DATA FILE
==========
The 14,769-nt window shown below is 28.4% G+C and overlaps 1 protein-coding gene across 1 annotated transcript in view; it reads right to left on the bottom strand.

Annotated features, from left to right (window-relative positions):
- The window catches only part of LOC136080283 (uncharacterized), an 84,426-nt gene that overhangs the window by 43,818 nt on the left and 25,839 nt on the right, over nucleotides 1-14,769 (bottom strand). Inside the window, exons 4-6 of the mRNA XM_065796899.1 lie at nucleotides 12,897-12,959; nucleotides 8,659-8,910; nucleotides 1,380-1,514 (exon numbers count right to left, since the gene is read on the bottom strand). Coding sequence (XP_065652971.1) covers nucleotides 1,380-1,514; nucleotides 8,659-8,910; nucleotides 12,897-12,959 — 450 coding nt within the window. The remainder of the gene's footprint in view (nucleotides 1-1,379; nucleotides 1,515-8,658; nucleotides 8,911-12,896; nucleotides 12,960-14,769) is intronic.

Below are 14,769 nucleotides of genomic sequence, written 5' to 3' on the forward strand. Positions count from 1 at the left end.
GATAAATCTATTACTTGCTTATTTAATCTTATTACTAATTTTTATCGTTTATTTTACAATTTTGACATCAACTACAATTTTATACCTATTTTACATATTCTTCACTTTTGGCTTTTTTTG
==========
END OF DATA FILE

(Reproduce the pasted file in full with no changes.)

The 14,769-nt window shown below is 28.4% G+C and overlaps 1 protein-coding gene across 1 annotated transcript in view; it reads right to left on the bottom strand.

Annotated features, from left to right (window-relative positions):
- The window catches only part of LOC136080283 (uncharacterized), an 84,426-nt gene that overhangs the window by 43,818 nt on the left and 25,839 nt on the right, over nucleotides 1-14,769 (bottom strand). Inside the window, exons 4-6 of the mRNA XM_065796899.1 lie at nucleotides 12,897-12,959; nucleotides 8,659-8,910; nucleotides 1,380-1,514 (exon numbers count right to left, since the gene is read on the bottom strand). Coding sequence (XP_065652971.1) covers nucleotides 1,380-1,514; nucleotides 8,659-8,910; nucleotides 12,897-12,959 — 450 coding nt within the window. The remainder of the gene's footprint in view (nucleotides 1-1,379; nucleotides 1,515-8,658; nucleotides 8,911-12,896; nucleotides 12,960-14,769) is intronic.

Below are 14,769 nucleotides of genomic sequence, written 5' to 3' on the forward strand. Positions count from 1 at the left end.
GATAAATCTATTACTTGCTTATTTAATCTTATTACTAATTTTTATCGTTTATTTTACAATTTTGACATCAACTACAATTTTATACCTATTTTACATATTCTTCACTTTTGGCTTTTTTTG